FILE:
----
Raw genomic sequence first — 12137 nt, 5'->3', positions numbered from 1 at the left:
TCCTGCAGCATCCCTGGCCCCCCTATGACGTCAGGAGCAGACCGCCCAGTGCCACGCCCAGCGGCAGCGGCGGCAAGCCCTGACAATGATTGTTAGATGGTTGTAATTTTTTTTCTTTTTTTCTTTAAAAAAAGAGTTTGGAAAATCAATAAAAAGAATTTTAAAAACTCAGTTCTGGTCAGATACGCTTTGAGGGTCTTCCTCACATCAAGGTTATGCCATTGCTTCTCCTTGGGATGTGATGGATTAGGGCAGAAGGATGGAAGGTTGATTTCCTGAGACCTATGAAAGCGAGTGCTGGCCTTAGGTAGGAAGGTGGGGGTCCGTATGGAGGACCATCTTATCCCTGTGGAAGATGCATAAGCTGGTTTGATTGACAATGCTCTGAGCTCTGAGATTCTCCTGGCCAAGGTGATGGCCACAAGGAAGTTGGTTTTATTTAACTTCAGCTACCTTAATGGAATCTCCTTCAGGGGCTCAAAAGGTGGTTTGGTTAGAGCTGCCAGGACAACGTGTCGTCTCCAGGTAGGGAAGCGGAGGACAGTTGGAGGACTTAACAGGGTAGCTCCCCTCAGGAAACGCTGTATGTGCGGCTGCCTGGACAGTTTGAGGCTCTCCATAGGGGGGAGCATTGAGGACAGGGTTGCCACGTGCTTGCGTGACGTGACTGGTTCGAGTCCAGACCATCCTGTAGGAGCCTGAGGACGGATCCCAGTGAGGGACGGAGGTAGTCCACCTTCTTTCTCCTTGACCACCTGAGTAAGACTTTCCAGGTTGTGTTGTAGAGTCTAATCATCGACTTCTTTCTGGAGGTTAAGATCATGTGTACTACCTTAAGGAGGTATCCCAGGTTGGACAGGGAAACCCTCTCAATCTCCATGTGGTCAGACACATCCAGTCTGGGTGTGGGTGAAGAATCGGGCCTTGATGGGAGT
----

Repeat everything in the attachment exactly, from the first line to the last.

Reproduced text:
Raw genomic sequence first — 12137 nt, 5'->3', positions numbered from 1 at the left:
TCCTGCAGCATCCCTGGCCCCCCTATGACGTCAGGAGCAGACCGCCCAGTGCCACGCCCAGCGGCAGCGGCGGCAAGCCCTGACAATGATTGTTAGATGGTTGTAATTTTTTTTCTTTTTTTCTTTAAAAAAAGAGTTTGGAAAATCAATAAAAAGAATTTTAAAAACTCAGTTCTGGTCAGATACGCTTTGAGGGTCTTCCTCACATCAAGGTTATGCCATTGCTTCTCCTTGGGATGTGATGGATTAGGGCAGAAGGATGGAAGGTTGATTTCCTGAGACCTATGAAAGCGAGTGCTGGCCTTAGGTAGGAAGGTGGGGGTCCGTATGGAGGACCATCTTATCCCTGTGGAAGATGCATAAGCTGGTTTGATTGACAATGCTCTGAGCTCTGAGATTCTCCTGGCCAAGGTGATGGCCACAAGGAAGTTGGTTTTATTTAACTTCAGCTACCTTAATGGAATCTCCTTCAGGGGCTCAAAAGGTGGTTTGGTTAGAGCTGCCAGGACAACGTGTCGTCTCCAGGTAGGGAAGCGGAGGACAGTTGGAGGACTTAACAGGGTAGCTCCCCTCAGGAAACGCTGTATGTGCGGCTGCCTGGACAGTTTGAGGCTCTCCATAGGGGGGAGCATTGAGGACAGGGTTGCCACGTGCTTGCGTGACGTGACTGGTTCGAGTCCAGACCATCCTGTAGGAGCCTGAGGACGGATCCCAGTGAGGGACGGAGGTAGTCCACCTTCTTTCTCCTTGACCACCTGAGTAAGACTTTCCAGGTTGTGTTGTAGAGTCTAATCATCGACTTCTTTCTGGAGGTTAAGATCATGTGTACTACCTTAAGGAGGTATCCCAGGTTGGACAGGGAAACCCTCTCAATCTCCATGTGGTCAGACACATCCAGTCTGGGTGTGGGTGAAGAATCGGGCCTTGATGGGAGT